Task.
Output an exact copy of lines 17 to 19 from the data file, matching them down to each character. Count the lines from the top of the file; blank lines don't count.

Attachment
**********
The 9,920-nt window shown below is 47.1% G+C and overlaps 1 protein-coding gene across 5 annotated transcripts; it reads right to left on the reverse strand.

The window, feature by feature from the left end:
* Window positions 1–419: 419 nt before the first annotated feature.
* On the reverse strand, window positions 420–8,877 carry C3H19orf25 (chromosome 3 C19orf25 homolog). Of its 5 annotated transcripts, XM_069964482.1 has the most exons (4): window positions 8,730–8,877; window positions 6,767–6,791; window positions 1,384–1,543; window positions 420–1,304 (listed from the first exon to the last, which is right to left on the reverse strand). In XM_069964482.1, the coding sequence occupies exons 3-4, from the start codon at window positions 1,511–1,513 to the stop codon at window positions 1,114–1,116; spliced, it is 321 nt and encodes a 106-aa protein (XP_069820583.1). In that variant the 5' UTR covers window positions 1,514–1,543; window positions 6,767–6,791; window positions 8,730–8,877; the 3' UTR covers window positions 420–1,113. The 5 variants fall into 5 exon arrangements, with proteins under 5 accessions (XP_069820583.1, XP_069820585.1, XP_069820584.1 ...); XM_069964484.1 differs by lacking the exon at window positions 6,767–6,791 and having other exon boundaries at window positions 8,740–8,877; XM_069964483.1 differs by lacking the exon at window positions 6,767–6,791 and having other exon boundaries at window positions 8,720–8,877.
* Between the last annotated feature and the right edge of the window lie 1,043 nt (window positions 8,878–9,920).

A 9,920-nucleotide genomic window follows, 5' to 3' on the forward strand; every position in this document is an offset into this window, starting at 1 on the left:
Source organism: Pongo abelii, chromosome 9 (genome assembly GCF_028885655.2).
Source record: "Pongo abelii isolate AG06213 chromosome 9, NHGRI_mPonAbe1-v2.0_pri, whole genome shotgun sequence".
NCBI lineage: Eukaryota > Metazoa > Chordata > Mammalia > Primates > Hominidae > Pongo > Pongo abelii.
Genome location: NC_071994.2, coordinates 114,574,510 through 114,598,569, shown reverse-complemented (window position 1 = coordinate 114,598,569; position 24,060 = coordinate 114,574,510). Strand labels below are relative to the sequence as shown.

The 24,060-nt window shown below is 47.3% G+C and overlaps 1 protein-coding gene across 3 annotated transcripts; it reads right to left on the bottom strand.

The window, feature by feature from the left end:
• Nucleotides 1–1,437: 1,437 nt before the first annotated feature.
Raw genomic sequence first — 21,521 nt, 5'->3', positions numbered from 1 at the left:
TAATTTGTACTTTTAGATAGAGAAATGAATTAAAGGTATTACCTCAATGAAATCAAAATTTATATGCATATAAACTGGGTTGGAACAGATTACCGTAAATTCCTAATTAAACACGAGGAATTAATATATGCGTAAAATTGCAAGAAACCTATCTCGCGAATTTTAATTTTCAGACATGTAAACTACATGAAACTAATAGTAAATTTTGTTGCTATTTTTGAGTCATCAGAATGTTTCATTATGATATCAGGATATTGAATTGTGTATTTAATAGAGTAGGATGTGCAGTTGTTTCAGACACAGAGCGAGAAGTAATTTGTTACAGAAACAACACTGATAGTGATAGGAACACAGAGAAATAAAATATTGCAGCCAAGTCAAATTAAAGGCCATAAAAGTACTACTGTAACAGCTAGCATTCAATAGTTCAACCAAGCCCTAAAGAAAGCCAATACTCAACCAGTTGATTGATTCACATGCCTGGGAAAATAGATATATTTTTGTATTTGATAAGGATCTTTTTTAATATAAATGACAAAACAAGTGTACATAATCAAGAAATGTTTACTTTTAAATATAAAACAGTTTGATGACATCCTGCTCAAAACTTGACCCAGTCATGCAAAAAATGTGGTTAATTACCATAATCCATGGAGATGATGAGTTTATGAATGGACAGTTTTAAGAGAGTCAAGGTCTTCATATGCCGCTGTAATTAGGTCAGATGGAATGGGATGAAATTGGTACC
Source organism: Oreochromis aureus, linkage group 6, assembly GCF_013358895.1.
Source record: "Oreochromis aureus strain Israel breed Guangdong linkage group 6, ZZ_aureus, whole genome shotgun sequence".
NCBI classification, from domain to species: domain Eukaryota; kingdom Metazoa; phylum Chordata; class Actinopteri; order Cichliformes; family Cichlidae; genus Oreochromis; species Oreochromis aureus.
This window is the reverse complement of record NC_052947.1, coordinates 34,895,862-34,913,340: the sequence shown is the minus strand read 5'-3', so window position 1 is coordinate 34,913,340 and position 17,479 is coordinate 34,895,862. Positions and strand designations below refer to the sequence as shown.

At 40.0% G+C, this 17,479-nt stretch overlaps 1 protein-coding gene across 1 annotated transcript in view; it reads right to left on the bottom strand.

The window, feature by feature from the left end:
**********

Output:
Source record: "Oreochromis aureus strain Israel breed Guangdong linkage group 6, ZZ_aureus, whole genome shotgun sequence".
NCBI classification, from domain to species: domain Eukaryota; kingdom Metazoa; phylum Chordata; class Actinopteri; order Cichliformes; family Cichlidae; genus Oreochromis; species Oreochromis aureus.
This window is the reverse complement of record NC_052947.1, coordinates 34,895,862-34,913,340: the sequence shown is the minus strand read 5'-3', so window position 1 is coordinate 34,913,340 and position 17,479 is coordinate 34,895,862. Positions and strand designations below refer to the sequence as shown.